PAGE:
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Interesting problem I ran across which makes total sense. I have a generic method like so:

public TResult Run<TResult>(Func<SqlDataReader, TResult> resultDelegate)
{
   TResult result;

   using (SqlDataReader reader = command.ExecuteReader()) // command is SqlCommand with attached SqlConnection
   {
      result = resultsDelegate(reader);
   }

   // Some other unrelated code (but that's why result has a variable)

   return result;
}

In one case, the resultDelegate's return type (TResult) is IEnumerable<object>. The problem is that the Run function returns immediately due to deferred execution, disposing the SqlDataReader. Later in the code when I try to read through the results (which the delegate does reader.Read(), I get an InvalidOperationException: Invalid attempt to call Read when reader is closed.

I'm having a hard time figuring out the best way around this. I know I can return a concrete list, but I would like to avoid that if possible. I can also move the using statement inside the delegate, but once again, if I can avoid doing that for every delegate it would be nice. Any ideas?

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1 Answer 1

up vote 5 down vote accepted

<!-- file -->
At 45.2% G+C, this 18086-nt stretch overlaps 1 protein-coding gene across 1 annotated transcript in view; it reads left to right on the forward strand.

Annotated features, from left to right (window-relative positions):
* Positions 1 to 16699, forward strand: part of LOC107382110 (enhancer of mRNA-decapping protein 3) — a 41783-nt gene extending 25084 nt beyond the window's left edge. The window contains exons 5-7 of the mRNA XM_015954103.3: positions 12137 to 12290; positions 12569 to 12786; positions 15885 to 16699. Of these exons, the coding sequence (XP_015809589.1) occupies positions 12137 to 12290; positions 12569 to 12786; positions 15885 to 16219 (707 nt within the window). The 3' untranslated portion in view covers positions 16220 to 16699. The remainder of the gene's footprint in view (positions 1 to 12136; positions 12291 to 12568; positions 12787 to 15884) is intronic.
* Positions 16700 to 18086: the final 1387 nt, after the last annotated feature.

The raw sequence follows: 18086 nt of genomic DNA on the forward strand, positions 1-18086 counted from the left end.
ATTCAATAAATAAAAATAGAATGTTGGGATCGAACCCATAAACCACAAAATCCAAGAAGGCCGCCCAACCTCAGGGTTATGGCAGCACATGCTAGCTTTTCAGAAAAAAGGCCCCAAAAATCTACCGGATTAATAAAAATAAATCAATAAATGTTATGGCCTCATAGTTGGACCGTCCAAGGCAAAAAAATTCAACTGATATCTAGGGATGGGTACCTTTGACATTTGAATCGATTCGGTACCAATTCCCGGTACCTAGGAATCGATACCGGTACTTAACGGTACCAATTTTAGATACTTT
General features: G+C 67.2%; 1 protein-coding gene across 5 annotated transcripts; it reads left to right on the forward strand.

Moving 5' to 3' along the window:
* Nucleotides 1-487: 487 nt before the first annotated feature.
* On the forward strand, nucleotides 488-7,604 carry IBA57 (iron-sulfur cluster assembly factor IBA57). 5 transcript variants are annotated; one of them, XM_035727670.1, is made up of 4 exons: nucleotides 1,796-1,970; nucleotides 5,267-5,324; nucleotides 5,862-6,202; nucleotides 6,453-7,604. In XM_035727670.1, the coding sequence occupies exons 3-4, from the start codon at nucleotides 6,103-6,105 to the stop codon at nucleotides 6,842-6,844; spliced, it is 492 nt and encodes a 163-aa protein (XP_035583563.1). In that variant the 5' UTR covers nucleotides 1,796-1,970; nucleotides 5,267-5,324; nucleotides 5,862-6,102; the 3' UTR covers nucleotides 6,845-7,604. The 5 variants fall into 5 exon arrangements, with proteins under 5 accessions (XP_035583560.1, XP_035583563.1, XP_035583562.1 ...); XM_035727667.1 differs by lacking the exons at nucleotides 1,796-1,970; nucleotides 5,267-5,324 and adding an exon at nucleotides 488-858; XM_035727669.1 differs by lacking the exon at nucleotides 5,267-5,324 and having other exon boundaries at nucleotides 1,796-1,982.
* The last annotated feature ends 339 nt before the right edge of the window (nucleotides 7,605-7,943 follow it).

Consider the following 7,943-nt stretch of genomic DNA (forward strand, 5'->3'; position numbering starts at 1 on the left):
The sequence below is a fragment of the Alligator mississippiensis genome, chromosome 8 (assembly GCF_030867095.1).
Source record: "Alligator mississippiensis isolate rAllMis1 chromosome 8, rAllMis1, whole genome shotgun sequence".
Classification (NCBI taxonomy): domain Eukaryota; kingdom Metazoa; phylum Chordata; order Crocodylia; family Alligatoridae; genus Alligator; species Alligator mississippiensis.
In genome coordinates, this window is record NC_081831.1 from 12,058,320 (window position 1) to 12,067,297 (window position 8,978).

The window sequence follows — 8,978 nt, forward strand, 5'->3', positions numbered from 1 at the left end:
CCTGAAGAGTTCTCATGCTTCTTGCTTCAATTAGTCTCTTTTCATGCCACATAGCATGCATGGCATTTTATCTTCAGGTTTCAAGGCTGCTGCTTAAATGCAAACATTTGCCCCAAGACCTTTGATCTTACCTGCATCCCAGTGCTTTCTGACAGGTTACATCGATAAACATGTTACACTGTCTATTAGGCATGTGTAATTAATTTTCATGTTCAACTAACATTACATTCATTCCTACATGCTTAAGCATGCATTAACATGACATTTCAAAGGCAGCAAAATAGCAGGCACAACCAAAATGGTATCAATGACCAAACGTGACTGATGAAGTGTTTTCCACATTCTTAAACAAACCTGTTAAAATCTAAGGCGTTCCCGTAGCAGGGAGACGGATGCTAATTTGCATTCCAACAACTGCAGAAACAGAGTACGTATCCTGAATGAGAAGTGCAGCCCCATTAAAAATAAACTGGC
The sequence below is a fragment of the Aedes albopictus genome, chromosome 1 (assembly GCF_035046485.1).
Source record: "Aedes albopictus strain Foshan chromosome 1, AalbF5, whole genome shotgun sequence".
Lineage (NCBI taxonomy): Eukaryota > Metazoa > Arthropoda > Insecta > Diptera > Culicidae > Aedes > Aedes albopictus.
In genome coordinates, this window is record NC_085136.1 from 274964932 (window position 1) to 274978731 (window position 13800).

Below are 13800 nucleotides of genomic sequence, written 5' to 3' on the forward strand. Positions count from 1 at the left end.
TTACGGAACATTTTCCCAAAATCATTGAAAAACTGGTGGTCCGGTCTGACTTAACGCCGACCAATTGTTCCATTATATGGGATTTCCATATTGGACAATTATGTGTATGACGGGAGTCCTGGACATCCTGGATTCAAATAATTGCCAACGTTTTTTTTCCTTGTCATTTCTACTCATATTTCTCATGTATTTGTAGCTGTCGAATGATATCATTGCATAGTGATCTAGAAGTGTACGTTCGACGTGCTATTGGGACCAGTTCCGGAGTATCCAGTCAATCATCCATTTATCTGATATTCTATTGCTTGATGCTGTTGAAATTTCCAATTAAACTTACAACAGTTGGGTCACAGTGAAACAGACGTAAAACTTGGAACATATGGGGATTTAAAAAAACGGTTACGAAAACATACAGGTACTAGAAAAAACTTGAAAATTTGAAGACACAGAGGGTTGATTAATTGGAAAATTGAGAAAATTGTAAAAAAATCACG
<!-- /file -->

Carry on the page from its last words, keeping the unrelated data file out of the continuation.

Perhaps:

public TResult Run<TResult>(Func<SqlDataReader, TResult> resultDelegate)
{
   TResult result;

   using (SqlDataReader reader = command.ExecuteReader()) // command is SqlCommand with attached SqlConnection
   {
      result = resultsDelegate(reader);
      if (typeof(TResult) == typeof(IEnumerable<object>)) 
      {
         var enumerable = result as IEnumerable<object>;
         if (enumerable != null) 
         {
            result = enumerable.ToList();  
         }
      }
   }

   // Some other unrelated code (but that's why result has a variable)

   return result;

}
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Interesting idea--you're forcing it to be a concrete list, but outside the scope of the delegate. I think in this case it has hidden and unintended consequences (list has to be allocated in memory). If I had to go this route I would probably throw an exception instead if the delegate returns IEnumerable; that way it's obvious what is really occurring. –  Nelson Rothermel Oct 22 '10 at 19:37
    
kudos JeffN825 for a very creative answer. –  pstrjds Oct 22 '10 at 19:47
    
If you don't keep your reader open, there's no way of using deferred execution at all. You MUST allocate and enumerate the results in the scope of the reader. –  Jeff Oct 22 '10 at 21:31
    
Right, I understand it must be allocated. What I meant is I would rather do the allocating somewhere else in the code where it's more explicit and obvious. This can easily hide the fact that it has been allocated. –  Nelson Rothermel Oct 25 '10 at 22:13

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